Dance: How to Stretch Your Hamstrings

Hamstring stretches are important for achieving splits.

Hamstring stretches are important for achieving splits.

Stretching out your hamstrings, the large muscles on the back of your thighs, is of serious importance to dancers. Whether you're training for ballet, belly dance or just a perfect split in yoga, you need loose hamstrings. Dancers at New York City's Joffrey Ballet School know the importance of straightening your legs while stretching to achieve maximum benefit. Some stretches have modifications that allow you to ease into them, deepening the stretch as your flexibility increases.

Warming Up Before Stretching

In order to prevent injury, always warm up before stretching your hamstrings. They're big muscles, and tearing or overstretching one can be very painful. Jog in place, walk briskly, do a few Sun Salutations or ride an exercise bike for five to 10 minutes before getting your inner ballerina on. Aerobic exercise warms up your whole body, aiding in stretching all your muscles, not just your hamstrings.

Kneeling Stretch

Place a yoga mat on the floor for any hamstring stretches that require kneeling. If your knees are particularly sensitive, try resting them on a padded mat or a folded yoga blanket laid horizontally across the mat. While kneeling on one leg, extend the other in front of you and flex the toes of the extended leg. As your flexibility increases, stretch your torso forward in increments. Ballerinas with serious flexibility extend all the way over the stretched leg and pull the flexed foot toward the body. Think of Gelsey Kirkland's grands jetes if you need inspiration to work toward bending over your leg. It takes long, loose hamstrings to get that kind of leap.

Leg-Up-the-Wall Stretch

Stretches that allow you to lie on your back are always nice, and the Leg-Up-the-Wall stretch is just that. Lie down with your upper back at a diagonal to the side of a door frame and your buttocks touching the wall. Keep one leg on the floor against the wall (for example, extended along the hallway wall) and stretch the other leg up the door frame. Flex your foot until you feel a stretch in the leg of the hamstring touching the door frame. Rest for 30 seconds, then move to the other side of the door frame and stretch your other leg. To deepen the stretch, scoot closer to the wall or wrap an exercise band around the ball of the extended foot and pull one end toward the floor with each hand. Adding the exercise band allows you to get a good calf and arch stretch along with your hamstring stretch.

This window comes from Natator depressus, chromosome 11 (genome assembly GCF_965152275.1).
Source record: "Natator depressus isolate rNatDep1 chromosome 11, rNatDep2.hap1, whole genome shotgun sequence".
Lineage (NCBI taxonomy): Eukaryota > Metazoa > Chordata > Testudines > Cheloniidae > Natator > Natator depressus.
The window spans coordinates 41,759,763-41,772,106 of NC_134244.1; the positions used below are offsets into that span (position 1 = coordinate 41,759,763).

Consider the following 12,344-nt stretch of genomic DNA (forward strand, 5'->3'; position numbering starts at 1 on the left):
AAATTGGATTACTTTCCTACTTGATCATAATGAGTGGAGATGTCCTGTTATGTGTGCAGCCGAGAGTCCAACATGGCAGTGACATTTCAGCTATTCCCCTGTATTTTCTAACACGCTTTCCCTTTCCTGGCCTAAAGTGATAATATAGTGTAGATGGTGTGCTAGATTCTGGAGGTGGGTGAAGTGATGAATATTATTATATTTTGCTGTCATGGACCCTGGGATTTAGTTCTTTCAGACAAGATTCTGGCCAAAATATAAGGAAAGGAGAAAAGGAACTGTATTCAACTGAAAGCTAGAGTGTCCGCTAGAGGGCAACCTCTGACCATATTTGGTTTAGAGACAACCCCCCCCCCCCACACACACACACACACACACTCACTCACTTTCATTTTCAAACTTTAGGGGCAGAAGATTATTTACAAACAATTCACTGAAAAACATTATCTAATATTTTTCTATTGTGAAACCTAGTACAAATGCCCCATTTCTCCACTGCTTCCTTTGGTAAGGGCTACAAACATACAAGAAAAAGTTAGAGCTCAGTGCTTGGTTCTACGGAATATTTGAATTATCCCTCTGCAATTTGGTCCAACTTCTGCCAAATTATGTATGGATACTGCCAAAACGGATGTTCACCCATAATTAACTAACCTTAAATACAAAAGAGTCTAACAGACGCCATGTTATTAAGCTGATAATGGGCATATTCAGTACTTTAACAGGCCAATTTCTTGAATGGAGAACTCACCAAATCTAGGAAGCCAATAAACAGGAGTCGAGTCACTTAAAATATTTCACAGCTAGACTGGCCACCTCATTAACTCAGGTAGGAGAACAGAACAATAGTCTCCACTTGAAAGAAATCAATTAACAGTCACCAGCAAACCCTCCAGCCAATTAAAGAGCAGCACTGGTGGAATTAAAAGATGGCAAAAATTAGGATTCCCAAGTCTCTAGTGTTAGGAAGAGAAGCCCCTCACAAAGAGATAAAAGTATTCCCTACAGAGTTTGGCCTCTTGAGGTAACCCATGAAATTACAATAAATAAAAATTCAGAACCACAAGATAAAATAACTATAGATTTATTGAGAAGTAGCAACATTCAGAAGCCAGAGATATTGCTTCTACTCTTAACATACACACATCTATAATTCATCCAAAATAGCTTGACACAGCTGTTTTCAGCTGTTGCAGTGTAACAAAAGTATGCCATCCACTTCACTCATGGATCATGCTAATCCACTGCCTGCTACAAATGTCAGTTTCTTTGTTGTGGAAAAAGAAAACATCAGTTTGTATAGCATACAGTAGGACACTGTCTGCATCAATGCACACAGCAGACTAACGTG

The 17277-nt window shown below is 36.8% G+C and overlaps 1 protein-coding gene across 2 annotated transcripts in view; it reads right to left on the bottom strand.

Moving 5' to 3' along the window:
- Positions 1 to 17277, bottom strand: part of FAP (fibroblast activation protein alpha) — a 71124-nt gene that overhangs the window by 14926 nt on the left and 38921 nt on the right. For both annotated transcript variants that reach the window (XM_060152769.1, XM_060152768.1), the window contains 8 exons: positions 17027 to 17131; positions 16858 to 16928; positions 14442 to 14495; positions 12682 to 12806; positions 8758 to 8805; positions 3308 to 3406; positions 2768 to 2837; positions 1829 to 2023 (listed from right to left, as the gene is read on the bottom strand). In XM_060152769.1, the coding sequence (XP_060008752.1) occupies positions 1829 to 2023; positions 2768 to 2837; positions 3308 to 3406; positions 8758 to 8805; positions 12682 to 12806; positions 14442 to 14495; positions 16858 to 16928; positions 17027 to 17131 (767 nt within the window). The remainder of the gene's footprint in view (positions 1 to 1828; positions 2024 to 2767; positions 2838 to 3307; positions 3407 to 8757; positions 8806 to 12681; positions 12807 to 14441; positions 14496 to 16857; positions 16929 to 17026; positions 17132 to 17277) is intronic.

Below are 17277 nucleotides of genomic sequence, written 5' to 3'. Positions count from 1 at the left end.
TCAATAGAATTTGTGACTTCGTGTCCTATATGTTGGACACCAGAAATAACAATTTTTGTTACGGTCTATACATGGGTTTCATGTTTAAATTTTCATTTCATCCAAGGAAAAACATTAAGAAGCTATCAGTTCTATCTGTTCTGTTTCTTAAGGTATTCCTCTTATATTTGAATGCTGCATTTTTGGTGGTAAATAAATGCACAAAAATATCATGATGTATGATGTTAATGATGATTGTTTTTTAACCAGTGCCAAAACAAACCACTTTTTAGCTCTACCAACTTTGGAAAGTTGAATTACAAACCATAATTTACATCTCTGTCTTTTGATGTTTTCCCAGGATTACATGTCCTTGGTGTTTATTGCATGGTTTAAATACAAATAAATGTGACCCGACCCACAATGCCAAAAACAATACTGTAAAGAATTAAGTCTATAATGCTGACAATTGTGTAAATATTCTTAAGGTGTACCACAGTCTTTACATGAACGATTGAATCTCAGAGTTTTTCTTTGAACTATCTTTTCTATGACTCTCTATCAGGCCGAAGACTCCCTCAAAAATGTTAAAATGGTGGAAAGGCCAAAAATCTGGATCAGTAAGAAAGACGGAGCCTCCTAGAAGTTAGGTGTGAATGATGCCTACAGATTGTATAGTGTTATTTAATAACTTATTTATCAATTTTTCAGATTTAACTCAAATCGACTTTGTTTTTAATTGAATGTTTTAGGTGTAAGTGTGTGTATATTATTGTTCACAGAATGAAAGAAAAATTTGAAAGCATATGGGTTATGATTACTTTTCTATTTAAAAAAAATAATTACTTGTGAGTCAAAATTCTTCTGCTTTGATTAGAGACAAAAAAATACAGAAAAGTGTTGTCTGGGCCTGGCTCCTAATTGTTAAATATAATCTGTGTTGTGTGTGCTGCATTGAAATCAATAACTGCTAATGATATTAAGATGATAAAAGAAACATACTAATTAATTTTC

Chair or Barre Stretch

Place your left hand on a ballet barre or the back of a straight-backed chair. Grasp the toes of your right foot in your right hand and stretch your leg out to the side. As you become more flexible, channel your inner ballerina and work toward lifting your leg all the way up while keeping it straight and pointing your toes. As your flexibility increases, you'll be able to wrap your wrist under your heel and hold the outer edge of your foot, at which point you'll know you're prima-ballerina stretchy. Not only does this stretch help with tight hamstrings, it helps with balance. For extra-challenging variations, try taking your hand off the barre or going on releve on your standing foot once you've achieved the stretch.

 

About the Author

S.R. Becker is a certified yoga teacher based in Queens, N.Y. She has a Master of Fine Arts in creative writing and has worked as a writer and editor for more than 15 years. Becker often writes for "Yoga in Astoria," a newsletter about studios throughout New York City.

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